Putting a lid on the Downtown Connector at the Urban Labs luncheon
Talk about power lunching. At yesterday's Urban Labs lunch, at St. Luke's Church, a few minutes' walk from the Hilton, those of us at Table 1-A finished off our box lunches and then within about an hour sketched out a possible solution to a vexing problem of downtown Atlanta - the Downtown Connector.
We proposed "putting a lid" on the Connector, or "capping" it - covering it with a deck that would transform what is today a wasteland of concrete and asphalt into a potentially pleasant public space. We also sought to connect Peachtree Street with the Civic Center MARTA station. And for good measure, we suggested a street car rolling up Peachtree Street and connecting with MARTA.
The idea behind the Urban Labs lunch was that each table would address together one of five major urban design issues identified as of interest to Atlantans. In about an hour of working with large-scale aerial photographs, maps, reference documents, tracing paper, and markers, each group should be able to come up with at least a rough idea of a solution to the problem, the theory went.
When the party broke up, organizers of the events collected notes sketches, and other artifacts of this very quick-and-dirty planning process with the ideas of sharing them with people who could use the ideas contained therein.
Our group consisted of Dan Reuter of the Atlanta Regional Commission, attorney Chuck Palmer of Troutman Sanders, developer Katharine Kelley, landscaper and urban planner Neil Sullivan, Georgia State professor Robert Kirkman, who specializes in urban ethics, and me.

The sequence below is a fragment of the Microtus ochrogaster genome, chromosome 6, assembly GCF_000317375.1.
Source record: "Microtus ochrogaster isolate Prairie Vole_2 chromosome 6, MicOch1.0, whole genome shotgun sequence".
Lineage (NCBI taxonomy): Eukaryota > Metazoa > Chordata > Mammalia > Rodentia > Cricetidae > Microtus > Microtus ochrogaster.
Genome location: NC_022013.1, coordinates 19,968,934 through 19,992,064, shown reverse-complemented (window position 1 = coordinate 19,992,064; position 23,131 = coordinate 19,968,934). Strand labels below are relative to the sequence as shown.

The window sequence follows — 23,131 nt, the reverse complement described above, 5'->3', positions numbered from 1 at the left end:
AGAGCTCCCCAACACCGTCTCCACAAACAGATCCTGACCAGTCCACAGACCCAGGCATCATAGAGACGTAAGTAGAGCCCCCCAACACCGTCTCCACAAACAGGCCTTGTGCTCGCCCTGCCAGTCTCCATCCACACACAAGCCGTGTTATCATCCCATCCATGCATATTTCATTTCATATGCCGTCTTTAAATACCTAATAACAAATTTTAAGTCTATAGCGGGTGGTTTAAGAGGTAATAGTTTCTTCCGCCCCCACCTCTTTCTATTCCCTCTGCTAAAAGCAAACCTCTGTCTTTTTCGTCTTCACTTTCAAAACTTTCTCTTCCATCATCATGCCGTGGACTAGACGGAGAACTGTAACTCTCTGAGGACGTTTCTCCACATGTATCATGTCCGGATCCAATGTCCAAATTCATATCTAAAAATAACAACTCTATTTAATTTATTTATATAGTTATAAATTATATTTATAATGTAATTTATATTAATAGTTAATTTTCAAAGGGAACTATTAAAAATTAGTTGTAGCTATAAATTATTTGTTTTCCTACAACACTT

The model we kept coming back to was Tech Square, on the Georgia Tech campus, a block of Fifth Street between the Downtown Connector and Spring Street. It's been hugely successful as a part of the revitalization of its part of the city, and has helped give the area more street life, making the student population more visible.
What does downtown Atlanta need? we asked ourselves. Gathering places!
We came up with two projects, two separate caps or lids: A deck to connect the MARTA station with Peachtree Street, and another deck to cover an adjacent stretch of the Connector, the block to the east, between Peachtree and Courtland.
A key question: What about building in the air rights space? Would it be too hard or expensive? Our first thought was to go for some light-impact, lightweight construction - a farmer's market shed, a park with some relatively lightweight landscaping.
But one of our group, attorney Palmer, shot a quick message to one of his developer contacts and got word that yes, the economics of a serious for-profit construction in the space over the highway could work. A key point, though: The air rights would probably need to be conveyed to the private developer; no 99-year lease, and no cash sale. Either would be enough to drive a developer elsewhere. Even a casual glance at the big aerial photograph of the area we had to work from made clear that there was plenty of underutilized land (read: parking lots) in the vicinity.
These two projects would both require creative uses of new design and building technologies, and public/private partnerships.
Question: Would a separate "authority" need to be created to get this project done - so that there would be someone who would be focused on it as his/her main job?
Another suggestion: Is the area in question in a tax allocation district? If so, increased property tax revenue that would be generated by the "lids" project (property values increased, etc.) could be allocated to pay for the cost of the infrastructure.
As a demonstration project that could be accomplished in the near term, what about doing something to green up the intersection of Courtland and Ralph McGill. Could it take "real" landscaping - trees and the like, something beyond the stressed-out trees in tubs on the bridge over Peachtree?
We covered a lot of ground in just an hour. On paper, at least, we covered at least two blocks of expressway.
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